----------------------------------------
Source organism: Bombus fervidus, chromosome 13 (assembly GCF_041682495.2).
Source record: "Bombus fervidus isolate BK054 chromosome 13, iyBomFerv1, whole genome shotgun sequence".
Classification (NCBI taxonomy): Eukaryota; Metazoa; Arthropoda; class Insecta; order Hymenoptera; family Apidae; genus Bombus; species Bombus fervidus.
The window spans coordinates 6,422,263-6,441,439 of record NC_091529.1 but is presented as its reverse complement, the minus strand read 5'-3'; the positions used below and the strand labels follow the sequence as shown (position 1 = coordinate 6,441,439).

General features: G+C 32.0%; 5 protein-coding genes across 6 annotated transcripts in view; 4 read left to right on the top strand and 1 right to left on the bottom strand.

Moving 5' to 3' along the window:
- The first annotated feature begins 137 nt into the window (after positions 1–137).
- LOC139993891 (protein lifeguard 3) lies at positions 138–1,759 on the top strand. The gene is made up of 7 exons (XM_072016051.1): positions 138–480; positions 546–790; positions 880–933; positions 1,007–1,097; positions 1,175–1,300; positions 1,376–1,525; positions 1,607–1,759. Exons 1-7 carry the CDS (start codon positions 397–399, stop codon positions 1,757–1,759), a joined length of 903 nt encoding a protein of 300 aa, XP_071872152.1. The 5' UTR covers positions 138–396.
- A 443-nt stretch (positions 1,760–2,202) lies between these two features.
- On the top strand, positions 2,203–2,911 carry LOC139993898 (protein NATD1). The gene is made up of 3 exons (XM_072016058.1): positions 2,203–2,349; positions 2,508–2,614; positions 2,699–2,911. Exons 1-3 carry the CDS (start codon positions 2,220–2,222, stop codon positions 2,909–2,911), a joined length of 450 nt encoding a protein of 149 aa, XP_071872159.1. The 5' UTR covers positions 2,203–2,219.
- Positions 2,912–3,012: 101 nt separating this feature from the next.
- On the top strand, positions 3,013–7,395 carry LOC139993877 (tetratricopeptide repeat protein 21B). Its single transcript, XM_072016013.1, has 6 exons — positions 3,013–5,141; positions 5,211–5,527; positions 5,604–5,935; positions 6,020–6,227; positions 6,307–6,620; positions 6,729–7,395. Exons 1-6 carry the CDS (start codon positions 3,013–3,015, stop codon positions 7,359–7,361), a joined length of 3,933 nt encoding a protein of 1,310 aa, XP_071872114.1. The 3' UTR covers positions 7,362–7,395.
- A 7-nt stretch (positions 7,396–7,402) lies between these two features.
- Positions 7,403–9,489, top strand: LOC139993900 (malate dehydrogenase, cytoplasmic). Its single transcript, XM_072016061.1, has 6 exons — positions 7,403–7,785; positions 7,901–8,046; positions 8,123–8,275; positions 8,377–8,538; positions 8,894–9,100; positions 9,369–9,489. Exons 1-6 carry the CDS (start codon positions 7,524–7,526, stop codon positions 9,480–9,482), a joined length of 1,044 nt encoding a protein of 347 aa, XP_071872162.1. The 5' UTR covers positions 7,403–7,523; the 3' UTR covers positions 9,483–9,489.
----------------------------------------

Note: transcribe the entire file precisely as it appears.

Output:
Source organism: Bombus fervidus, chromosome 13 (assembly GCF_041682495.2).
Source record: "Bombus fervidus isolate BK054 chromosome 13, iyBomFerv1, whole genome shotgun sequence".
Classification (NCBI taxonomy): Eukaryota; Metazoa; Arthropoda; class Insecta; order Hymenoptera; family Apidae; genus Bombus; species Bombus fervidus.
The window spans coordinates 6,422,263-6,441,439 of record NC_091529.1 but is presented as its reverse complement, the minus strand read 5'-3'; the positions used below and the strand labels follow the sequence as shown (position 1 = coordinate 6,441,439).

General features: G+C 32.0%; 5 protein-coding genes across 6 annotated transcripts in view; 4 read left to right on the top strand and 1 right to left on the bottom strand.

Moving 5' to 3' along the window:
- The first annotated feature begins 137 nt into the window (after positions 1–137).
- LOC139993891 (protein lifeguard 3) lies at positions 138–1,759 on the top strand. The gene is made up of 7 exons (XM_072016051.1): positions 138–480; positions 546–790; positions 880–933; positions 1,007–1,097; positions 1,175–1,300; positions 1,376–1,525; positions 1,607–1,759. Exons 1-7 carry the CDS (start codon positions 397–399, stop codon positions 1,757–1,759), a joined length of 903 nt encoding a protein of 300 aa, XP_071872152.1. The 5' UTR covers positions 138–396.
- A 443-nt stretch (positions 1,760–2,202) lies between these two features.
- On the top strand, positions 2,203–2,911 carry LOC139993898 (protein NATD1). The gene is made up of 3 exons (XM_072016058.1): positions 2,203–2,349; positions 2,508–2,614; positions 2,699–2,911. Exons 1-3 carry the CDS (start codon positions 2,220–2,222, stop codon positions 2,909–2,911), a joined length of 450 nt encoding a protein of 149 aa, XP_071872159.1. The 5' UTR covers positions 2,203–2,219.
- Positions 2,912–3,012: 101 nt separating this feature from the next.
- On the top strand, positions 3,013–7,395 carry LOC139993877 (tetratricopeptide repeat protein 21B). Its single transcript, XM_072016013.1, has 6 exons — positions 3,013–5,141; positions 5,211–5,527; positions 5,604–5,935; positions 6,020–6,227; positions 6,307–6,620; positions 6,729–7,395. Exons 1-6 carry the CDS (start codon positions 3,013–3,015, stop codon positions 7,359–7,361), a joined length of 3,933 nt encoding a protein of 1,310 aa, XP_071872114.1. The 3' UTR covers positions 7,362–7,395.
- A 7-nt stretch (positions 7,396–7,402) lies between these two features.
- Positions 7,403–9,489, top strand: LOC139993900 (malate dehydrogenase, cytoplasmic). Its single transcript, XM_072016061.1, has 6 exons — positions 7,403–7,785; positions 7,901–8,046; positions 8,123–8,275; positions 8,377–8,538; positions 8,894–9,100; positions 9,369–9,489. Exons 1-6 carry the CDS (start codon positions 7,524–7,526, stop codon positions 9,480–9,482), a joined length of 1,044 nt encoding a protein of 347 aa, XP_071872162.1. The 5' UTR covers positions 7,403–7,523; the 3' UTR covers positions 9,483–9,489.